Drift Pool Full Review
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Drift Pool Full Review

Our Review by Jordan Minor on August 21st, 2012
Rating: starstarstarhalfstarblankstar :: SEVEN BALL
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Drift Pool is as good a way as any to get one's pool fix on the go.

Developer: Hair Trigger Games
Price: $0.99
Version Reviewed: 1.0
Device Reviewed On: iPhone 4S

Graphics / Sound Rating: starstarstarhalfstarblankstar
Controls Rating: starstarstarstarblankstar
Gameplay Rating: starstarstarstarblankstar
Replay Value Rating: starstarstarhalfstarblankstar

Overall Rating: starstarstarhalfstarblankstar

Getting a group of friends together for a game of pool can be fun but spending hours watching people whiff shot after shot trying to sink just one ball can put a serious damper on the whole experience. While it may not be the most social game, Drift Pool presents pool in very convenient, bite-sized packages. It just needs a little more personality.

Those expecting Drift Pool to offer a full game of billiards will be disappointed. Instead, the game consists of 18 short and tough pool challenges with the promise of more on the way. While these challenges usually have players knocking around little more than three or four balls, the focus on a tight single-player mode allows the game’s tables to be crazier and more varied than their real-life counterparts. It's one thing to push balls around a big, open space, but Drift Pool has players navigating all kinds of twists, turns, and hills to make shots. Not to mention the booster strips, launch pads, and other outlandish obstacles to account for.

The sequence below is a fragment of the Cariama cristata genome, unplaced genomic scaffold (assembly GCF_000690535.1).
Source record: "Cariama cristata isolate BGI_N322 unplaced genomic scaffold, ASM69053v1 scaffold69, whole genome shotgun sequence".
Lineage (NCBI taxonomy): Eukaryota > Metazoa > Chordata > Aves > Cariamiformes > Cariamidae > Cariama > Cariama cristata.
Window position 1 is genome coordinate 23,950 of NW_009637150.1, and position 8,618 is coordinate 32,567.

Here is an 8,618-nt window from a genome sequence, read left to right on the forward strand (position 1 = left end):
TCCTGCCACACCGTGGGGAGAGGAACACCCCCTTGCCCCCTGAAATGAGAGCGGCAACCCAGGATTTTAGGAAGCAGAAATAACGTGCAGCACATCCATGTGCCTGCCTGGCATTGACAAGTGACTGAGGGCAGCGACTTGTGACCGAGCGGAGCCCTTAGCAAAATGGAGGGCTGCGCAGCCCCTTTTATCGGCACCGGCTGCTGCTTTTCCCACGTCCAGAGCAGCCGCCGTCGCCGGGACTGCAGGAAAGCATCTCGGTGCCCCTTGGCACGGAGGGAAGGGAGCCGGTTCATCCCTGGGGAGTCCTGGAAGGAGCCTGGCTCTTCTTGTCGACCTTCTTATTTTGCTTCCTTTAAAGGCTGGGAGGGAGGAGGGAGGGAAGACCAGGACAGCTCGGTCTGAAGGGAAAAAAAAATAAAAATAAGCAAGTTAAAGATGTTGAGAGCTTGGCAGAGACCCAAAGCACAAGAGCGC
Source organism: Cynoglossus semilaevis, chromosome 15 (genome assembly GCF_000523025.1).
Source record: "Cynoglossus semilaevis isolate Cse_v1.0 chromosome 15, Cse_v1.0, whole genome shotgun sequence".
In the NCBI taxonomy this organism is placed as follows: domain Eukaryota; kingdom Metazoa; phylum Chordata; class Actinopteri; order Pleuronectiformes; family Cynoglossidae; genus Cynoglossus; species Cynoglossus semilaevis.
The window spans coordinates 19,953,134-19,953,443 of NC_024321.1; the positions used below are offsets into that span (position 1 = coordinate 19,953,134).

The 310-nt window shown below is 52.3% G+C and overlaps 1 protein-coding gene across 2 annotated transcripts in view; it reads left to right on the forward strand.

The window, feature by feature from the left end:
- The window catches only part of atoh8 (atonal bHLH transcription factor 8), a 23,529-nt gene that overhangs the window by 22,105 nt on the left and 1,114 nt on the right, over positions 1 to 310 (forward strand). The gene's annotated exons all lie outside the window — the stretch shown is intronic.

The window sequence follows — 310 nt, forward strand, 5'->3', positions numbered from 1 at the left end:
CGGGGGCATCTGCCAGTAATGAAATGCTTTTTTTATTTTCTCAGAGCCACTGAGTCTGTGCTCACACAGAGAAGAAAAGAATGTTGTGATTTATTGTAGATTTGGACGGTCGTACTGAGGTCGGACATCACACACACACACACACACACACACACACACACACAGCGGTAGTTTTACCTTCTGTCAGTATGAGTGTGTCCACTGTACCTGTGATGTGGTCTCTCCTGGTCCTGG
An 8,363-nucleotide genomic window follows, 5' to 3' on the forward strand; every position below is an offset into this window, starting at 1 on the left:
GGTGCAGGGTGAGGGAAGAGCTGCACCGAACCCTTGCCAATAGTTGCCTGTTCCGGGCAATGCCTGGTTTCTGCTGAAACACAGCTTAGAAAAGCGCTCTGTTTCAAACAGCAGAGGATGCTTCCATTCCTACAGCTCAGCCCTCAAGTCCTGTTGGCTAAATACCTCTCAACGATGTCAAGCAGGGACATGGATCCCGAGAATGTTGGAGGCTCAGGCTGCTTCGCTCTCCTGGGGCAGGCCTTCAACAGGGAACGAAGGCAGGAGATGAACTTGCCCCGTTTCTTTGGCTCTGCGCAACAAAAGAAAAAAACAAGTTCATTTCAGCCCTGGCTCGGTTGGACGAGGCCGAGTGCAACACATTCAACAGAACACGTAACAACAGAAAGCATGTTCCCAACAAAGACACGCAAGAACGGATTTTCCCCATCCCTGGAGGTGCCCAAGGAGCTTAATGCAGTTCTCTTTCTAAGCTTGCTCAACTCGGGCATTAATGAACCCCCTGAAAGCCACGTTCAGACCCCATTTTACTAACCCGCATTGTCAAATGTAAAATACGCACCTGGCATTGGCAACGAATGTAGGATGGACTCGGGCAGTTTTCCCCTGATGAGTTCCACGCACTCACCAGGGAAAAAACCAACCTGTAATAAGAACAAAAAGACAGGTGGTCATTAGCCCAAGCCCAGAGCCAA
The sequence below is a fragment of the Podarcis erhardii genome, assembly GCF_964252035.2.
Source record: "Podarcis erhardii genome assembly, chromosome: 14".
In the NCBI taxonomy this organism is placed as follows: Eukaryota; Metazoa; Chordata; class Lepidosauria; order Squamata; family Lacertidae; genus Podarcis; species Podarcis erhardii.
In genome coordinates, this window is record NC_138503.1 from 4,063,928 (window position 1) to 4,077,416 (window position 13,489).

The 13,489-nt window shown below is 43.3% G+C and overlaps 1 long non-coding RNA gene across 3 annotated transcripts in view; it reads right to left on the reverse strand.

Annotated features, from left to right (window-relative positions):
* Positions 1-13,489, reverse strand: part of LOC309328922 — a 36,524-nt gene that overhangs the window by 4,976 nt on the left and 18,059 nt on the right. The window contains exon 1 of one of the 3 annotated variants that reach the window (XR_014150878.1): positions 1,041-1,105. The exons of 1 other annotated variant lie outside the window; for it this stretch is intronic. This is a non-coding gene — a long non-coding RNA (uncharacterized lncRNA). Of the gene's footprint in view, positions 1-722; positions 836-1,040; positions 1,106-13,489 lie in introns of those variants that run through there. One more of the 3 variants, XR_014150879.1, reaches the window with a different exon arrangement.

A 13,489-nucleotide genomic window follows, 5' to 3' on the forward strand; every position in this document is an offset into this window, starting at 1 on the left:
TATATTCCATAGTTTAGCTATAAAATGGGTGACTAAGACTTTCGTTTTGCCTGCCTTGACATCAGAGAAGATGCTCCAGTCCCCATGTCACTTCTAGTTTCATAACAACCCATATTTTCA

It’s a shame then that this kind of mini-golf sensibility isn’t reflected in the game’s visual style. The Unity engine features accurate physics and puts out technically impressive, mildly colorful, 3D recreations of pool tables. However, this drab and boring realism unfortunately stifles the game’s creativity, the thing that makes it fun and unique compared to real pool. As for the music, while some tracks are better than others, most are these MIDI country songs that are best left muted.

Luckily, the emphasis on realism actually enhances the game’s controls. Player make shots using a two-finger method where one finger aims and locks the cue stick while another swipes up and down to determine the shot strength. After some practice, this control scheme becomes really precise and players will get into a nice, satisfying rhythm reminiscent of actual pool, even in the way shots are sometimes made accidently. When shots do go wrong though, it always feels like the fault lies with the player, not the game, and instead of being frustrating this encourages amateur hustlers to get better. Plus, the mulligan feature means bad shots can be undone anyway.

Drift Pool may have some unfulfilled creative potential but that’s not the worst problem a game can have. As it stands now, this breezy, casual take on pool will do just fine.

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iPhone Screenshots

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iPad Screenshots

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